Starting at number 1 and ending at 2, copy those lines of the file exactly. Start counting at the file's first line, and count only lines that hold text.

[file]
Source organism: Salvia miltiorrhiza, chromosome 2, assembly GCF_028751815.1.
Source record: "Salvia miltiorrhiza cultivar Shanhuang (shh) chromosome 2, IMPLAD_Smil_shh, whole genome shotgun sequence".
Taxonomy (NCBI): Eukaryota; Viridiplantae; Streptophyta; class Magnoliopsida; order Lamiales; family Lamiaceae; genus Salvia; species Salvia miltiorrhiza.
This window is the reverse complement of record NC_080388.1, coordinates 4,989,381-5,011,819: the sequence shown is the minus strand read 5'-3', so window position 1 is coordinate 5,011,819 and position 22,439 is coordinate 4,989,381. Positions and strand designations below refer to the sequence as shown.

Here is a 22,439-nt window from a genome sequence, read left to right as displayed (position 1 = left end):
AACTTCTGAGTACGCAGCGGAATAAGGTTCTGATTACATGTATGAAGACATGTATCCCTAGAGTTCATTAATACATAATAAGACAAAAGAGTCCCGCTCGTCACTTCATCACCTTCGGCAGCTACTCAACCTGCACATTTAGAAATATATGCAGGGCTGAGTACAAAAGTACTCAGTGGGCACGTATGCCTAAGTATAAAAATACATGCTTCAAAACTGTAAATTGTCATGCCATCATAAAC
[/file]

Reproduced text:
Source organism: Salvia miltiorrhiza, chromosome 2, assembly GCF_028751815.1.
Source record: "Salvia miltiorrhiza cultivar Shanhuang (shh) chromosome 2, IMPLAD_Smil_shh, whole genome shotgun sequence".